A few years earlier, national UDC President Mrs. James A. Rounsaville put it this way at the group’s annual convention in Charleston, South Carolina:

It has ever been the cherished purpose of the Daughters of the Confederacy to secure greater educational opportunities for Confederate children, and by thorough training of their powers of mind, heart and hand, render it possible for these representatives of our Southern race to retain for that race its supremacy in its own land.

All that matters because with the passage of the Civil Rights Act in 1964, the white racist Dixiecrats, in vengeance against LBJ, fled the Democrats and were welcomed with open arms by the GOP. Republican strategist Lee Atwater, in 1982, explained how the tailored their message to appeal to the white supremacist vote that is now the backbone of MAGA:

Which brings us down to today and the white supremacist Panics du Jour about the 1619 Project and the hysteria over CRT being taught in schools. In addition to the alleged Party of Free Speech trying to outlaw discussion of our racist history, they are also trying, in Texas, to revive the old Confederate control of textbooks with the absurd 1836 Project.

Here’s the glorious history of Texas in brief:

1830: Mexico attempts to end slavery in the territory of Texas
1835: the territory of Texas goes to war with Mexico to keep its slaves
1845: the Republic of Texas goes broke and joins the United States
1861: the State of Texas goes to war with the U.S. to keep its slaves

There’s a reason real worship begins with a penitential rite and antichrist MAGA worship begins with “We are freaking AWESOME!”:


15 Responses

  1. “Critical Race Theory argues that racism is structured into the law. So, with these laws banning Critical Race theory, they’re explicitly structuring racism into the law by attempting to ban discussions of it.” – Victor Ray, Professor of Sociology at the University of Iowa, pointing out the irony of red states banning CRT.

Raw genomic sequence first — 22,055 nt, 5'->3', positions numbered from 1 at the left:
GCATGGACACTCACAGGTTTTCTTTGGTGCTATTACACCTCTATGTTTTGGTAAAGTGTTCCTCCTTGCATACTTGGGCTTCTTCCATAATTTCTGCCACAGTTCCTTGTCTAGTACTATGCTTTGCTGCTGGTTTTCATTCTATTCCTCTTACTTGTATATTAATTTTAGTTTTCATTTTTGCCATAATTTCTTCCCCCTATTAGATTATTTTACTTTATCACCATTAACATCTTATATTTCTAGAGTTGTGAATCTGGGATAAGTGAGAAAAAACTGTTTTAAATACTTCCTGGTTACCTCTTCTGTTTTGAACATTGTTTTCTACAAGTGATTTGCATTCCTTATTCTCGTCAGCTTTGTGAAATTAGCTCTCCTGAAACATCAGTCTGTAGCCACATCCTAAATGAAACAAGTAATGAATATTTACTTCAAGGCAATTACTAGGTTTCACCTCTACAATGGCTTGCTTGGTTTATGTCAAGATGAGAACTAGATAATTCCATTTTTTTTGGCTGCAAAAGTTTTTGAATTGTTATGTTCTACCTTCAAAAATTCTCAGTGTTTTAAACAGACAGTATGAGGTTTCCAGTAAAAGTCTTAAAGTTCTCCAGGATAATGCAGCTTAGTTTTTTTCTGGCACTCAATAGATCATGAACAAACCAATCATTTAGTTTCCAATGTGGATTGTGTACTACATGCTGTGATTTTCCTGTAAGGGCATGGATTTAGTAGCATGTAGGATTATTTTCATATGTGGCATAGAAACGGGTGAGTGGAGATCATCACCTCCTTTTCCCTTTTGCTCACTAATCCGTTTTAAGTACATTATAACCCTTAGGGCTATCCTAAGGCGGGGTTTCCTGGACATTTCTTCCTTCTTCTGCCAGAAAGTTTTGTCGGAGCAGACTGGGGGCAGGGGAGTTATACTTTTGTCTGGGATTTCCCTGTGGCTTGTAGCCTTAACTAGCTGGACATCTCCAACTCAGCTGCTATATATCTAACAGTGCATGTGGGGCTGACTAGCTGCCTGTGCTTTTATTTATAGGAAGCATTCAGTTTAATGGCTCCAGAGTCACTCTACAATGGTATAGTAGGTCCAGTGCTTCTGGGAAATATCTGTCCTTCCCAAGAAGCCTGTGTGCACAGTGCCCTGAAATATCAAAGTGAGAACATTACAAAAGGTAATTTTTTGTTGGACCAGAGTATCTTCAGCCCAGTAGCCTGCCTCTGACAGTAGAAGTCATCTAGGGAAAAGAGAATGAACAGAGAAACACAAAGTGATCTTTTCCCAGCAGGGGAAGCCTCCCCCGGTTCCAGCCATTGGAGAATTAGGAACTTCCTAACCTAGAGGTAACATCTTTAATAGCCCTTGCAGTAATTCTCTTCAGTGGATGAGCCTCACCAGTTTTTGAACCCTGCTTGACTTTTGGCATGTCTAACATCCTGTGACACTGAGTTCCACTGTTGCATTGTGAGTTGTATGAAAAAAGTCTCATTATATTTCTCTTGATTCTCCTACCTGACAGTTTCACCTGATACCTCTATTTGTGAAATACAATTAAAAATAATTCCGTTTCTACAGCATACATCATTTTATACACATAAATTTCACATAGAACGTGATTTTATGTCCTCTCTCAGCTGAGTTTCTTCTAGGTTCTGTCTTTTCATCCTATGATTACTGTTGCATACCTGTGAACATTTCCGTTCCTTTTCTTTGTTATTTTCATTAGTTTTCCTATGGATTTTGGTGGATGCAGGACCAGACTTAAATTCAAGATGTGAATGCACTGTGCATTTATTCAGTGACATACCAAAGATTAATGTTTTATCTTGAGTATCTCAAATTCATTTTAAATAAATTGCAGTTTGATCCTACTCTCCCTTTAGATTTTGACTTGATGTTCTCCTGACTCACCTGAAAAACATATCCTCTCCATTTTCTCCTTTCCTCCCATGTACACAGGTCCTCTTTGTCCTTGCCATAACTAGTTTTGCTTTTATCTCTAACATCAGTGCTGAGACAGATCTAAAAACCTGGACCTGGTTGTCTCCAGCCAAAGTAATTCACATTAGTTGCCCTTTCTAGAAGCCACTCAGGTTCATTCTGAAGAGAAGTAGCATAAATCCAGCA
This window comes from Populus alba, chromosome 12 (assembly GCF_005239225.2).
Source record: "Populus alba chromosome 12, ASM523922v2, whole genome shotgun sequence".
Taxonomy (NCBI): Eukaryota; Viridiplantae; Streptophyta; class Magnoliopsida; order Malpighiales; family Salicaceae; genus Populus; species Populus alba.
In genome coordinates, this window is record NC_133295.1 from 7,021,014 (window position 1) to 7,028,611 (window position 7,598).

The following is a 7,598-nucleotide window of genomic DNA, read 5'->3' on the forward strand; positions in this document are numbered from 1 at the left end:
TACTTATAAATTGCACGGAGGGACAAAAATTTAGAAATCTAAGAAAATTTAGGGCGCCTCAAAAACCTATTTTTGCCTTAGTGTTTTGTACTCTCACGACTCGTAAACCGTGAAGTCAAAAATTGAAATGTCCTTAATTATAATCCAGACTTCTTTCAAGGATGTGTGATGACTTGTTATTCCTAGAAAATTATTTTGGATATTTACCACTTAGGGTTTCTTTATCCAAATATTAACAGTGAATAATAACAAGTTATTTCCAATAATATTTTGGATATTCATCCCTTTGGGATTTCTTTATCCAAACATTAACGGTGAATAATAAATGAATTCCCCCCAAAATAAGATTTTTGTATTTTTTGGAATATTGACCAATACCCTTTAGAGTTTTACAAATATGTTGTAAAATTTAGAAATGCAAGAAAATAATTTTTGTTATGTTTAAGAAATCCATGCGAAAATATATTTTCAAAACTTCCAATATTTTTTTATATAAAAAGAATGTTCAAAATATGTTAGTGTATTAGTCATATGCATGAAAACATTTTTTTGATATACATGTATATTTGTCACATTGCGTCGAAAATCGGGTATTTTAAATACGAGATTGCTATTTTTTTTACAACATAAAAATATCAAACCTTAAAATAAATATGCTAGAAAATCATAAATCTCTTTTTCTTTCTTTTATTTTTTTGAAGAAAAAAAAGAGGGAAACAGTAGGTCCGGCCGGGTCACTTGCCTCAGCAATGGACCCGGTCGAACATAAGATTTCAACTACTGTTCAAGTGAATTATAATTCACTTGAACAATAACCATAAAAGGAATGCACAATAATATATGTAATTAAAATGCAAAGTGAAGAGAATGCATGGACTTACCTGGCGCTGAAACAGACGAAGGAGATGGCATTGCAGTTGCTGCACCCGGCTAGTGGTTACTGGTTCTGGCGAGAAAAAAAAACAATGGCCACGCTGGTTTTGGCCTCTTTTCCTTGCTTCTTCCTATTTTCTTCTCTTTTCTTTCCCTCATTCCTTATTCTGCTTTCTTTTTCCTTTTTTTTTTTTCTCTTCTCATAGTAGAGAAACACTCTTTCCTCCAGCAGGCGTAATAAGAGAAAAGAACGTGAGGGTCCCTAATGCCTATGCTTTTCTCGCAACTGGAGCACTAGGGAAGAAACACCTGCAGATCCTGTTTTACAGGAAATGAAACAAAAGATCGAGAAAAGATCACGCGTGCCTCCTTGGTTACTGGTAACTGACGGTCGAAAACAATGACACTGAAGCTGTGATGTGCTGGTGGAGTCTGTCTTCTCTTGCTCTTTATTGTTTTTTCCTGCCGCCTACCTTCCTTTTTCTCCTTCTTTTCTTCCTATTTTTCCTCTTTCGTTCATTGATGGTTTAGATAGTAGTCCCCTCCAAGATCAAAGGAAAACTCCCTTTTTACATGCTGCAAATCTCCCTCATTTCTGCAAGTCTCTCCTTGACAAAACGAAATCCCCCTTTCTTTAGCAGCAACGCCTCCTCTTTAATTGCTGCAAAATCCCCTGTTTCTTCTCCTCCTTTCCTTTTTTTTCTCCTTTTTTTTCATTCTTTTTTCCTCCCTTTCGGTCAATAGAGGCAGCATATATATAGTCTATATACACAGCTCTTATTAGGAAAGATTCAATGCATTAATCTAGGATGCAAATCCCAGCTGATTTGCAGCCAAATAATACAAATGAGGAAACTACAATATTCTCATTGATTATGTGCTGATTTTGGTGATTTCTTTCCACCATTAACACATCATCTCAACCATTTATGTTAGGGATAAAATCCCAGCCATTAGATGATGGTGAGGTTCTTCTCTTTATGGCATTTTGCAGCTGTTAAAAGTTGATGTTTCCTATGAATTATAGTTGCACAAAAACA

2. Hong Kong has ”National Education” classes. Perhaps Greg Abbott can visit and get some inspiration for his communist education project.

    1. For all of the GOP whining about “socialism” and totalitarianism, they borrow very heavily from the Soviet playbook.

      1. The GOP becomes *very* libertarian when it comes to social security and *very* statist when it comes to miltary expenditure. I am not taking their ”freedom from government” propaganda seriously. I myself prefer a different allocation of resources and make no secret of my preference for governmental intervention in such matters.

  3. Yup. All true and well stated, Mr. Shea.

    That said, in rightly condemning the logs in our ancestors’ eyes, we need to remember to give due repentance to our own. Modern-day wage slaves exist today, working for Amazon, Wal-Mart, and any other number of corporations. A hundred years from now, will our descendants condemn us for allowing this? Probably. I sure hope so.

  4. I find it amusing all the focus we place on (rightly, but rather cheaply) condemning slave owners in the past when we are all slave owners ourselves—ones who can’t even, unlike Antebellum slave owners, look our slaves in the eye.

    Who do you think picked the cotton to make your Nike shoes?

    Uighur slaves.

    I’m a total fool if I think that my 401(k) doesn’t invest money in companies that use literal slave labor—not in centuries past, but RIGHT NOW—and even more of a fool if I pretend the products I use every day that were bought at a cheap price (including the one I’m using now) weren’t made with slaves.

    Gets worse. Enjoy shrimp this summer? It was almost assuredly harvested by child slaves in Thailand.

  5. Russia ended slavery the same time the USA did and the descendants of the serfs ar just as poor as the serfs. This puts the lie to the racist nationalist claim that oppression cannot continue for 150 years